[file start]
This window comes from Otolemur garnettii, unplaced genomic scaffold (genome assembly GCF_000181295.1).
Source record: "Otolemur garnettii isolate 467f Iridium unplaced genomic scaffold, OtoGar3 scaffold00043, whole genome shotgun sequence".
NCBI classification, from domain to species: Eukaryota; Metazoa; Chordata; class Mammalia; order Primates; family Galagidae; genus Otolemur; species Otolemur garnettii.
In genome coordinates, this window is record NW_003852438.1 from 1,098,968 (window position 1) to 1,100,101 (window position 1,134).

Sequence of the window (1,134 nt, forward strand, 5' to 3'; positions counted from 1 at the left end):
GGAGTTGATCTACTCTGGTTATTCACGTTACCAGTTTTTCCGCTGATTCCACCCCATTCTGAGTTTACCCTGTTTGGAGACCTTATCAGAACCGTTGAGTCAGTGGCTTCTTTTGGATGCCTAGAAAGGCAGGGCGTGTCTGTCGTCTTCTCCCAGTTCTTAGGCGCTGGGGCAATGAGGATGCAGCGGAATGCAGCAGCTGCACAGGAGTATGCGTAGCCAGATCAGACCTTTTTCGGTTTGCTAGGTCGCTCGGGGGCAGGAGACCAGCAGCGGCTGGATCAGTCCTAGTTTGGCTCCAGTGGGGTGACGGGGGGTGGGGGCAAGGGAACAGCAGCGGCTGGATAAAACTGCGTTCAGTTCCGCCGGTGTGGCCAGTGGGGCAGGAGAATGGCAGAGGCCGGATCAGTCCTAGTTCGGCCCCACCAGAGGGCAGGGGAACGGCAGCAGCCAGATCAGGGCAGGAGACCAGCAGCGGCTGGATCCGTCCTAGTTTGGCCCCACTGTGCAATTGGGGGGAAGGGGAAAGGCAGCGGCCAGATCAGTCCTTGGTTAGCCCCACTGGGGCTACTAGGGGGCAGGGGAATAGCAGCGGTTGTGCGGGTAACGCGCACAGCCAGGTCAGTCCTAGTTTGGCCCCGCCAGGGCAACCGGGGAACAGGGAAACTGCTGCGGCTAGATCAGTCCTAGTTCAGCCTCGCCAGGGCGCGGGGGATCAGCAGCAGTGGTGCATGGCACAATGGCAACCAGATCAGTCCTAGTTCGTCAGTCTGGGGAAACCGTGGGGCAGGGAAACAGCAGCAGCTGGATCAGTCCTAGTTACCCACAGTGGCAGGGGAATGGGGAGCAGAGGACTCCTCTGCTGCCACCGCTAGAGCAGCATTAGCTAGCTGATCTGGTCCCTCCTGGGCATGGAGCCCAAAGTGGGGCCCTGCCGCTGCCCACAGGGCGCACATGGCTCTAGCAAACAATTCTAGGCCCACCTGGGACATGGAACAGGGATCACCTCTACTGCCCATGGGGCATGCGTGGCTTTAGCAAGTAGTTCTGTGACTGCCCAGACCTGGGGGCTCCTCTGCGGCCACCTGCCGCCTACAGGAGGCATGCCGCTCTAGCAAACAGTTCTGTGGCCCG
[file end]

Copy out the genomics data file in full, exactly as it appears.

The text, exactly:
This window comes from Otolemur garnettii, unplaced genomic scaffold (genome assembly GCF_000181295.1).
Source record: "Otolemur garnettii isolate 467f Iridium unplaced genomic scaffold, OtoGar3 scaffold00043, whole genome shotgun sequence".
NCBI classification, from domain to species: Eukaryota; Metazoa; Chordata; class Mammalia; order Primates; family Galagidae; genus Otolemur; species Otolemur garnettii.
In genome coordinates, this window is record NW_003852438.1 from 1,098,968 (window position 1) to 1,100,101 (window position 1,134).

Sequence of the window (1,134 nt, forward strand, 5' to 3'; positions counted from 1 at the left end):
GGAGTTGATCTACTCTGGTTATTCACGTTACCAGTTTTTCCGCTGATTCCACCCCATTCTGAGTTTACCCTGTTTGGAGACCTTATCAGAACCGTTGAGTCAGTGGCTTCTTTTGGATGCCTAGAAAGGCAGGGCGTGTCTGTCGTCTTCTCCCAGTTCTTAGGCGCTGGGGCAATGAGGATGCAGCGGAATGCAGCAGCTGCACAGGAGTATGCGTAGCCAGATCAGACCTTTTTCGGTTTGCTAGGTCGCTCGGGGGCAGGAGACCAGCAGCGGCTGGATCAGTCCTAGTTTGGCTCCAGTGGGGTGACGGGGGGTGGGGGCAAGGGAACAGCAGCGGCTGGATAAAACTGCGTTCAGTTCCGCCGGTGTGGCCAGTGGGGCAGGAGAATGGCAGAGGCCGGATCAGTCCTAGTTCGGCCCCACCAGAGGGCAGGGGAACGGCAGCAGCCAGATCAGGGCAGGAGACCAGCAGCGGCTGGATCCGTCCTAGTTTGGCCCCACTGTGCAATTGGGGGGAAGGGGAAAGGCAGCGGCCAGATCAGTCCTTGGTTAGCCCCACTGGGGCTACTAGGGGGCAGGGGAATAGCAGCGGTTGTGCGGGTAACGCGCACAGCCAGGTCAGTCCTAGTTTGGCCCCGCCAGGGCAACCGGGGAACAGGGAAACTGCTGCGGCTAGATCAGTCCTAGTTCAGCCTCGCCAGGGCGCGGGGGATCAGCAGCAGTGGTGCATGGCACAATGGCAACCAGATCAGTCCTAGTTCGTCAGTCTGGGGAAACCGTGGGGCAGGGAAACAGCAGCAGCTGGATCAGTCCTAGTTACCCACAGTGGCAGGGGAATGGGGAGCAGAGGACTCCTCTGCTGCCACCGCTAGAGCAGCATTAGCTAGCTGATCTGGTCCCTCCTGGGCATGGAGCCCAAAGTGGGGCCCTGCCGCTGCCCACAGGGCGCACATGGCTCTAGCAAACAATTCTAGGCCCACCTGGGACATGGAACAGGGATCACCTCTACTGCCCATGGGGCATGCGTGGCTTTAGCAAGTAGTTCTGTGACTGCCCAGACCTGGGGGCTCCTCTGCGGCCACCTGCCGCCTACAGGAGGCATGCCGCTCTAGCAAACAGTTCTGTGGCCCG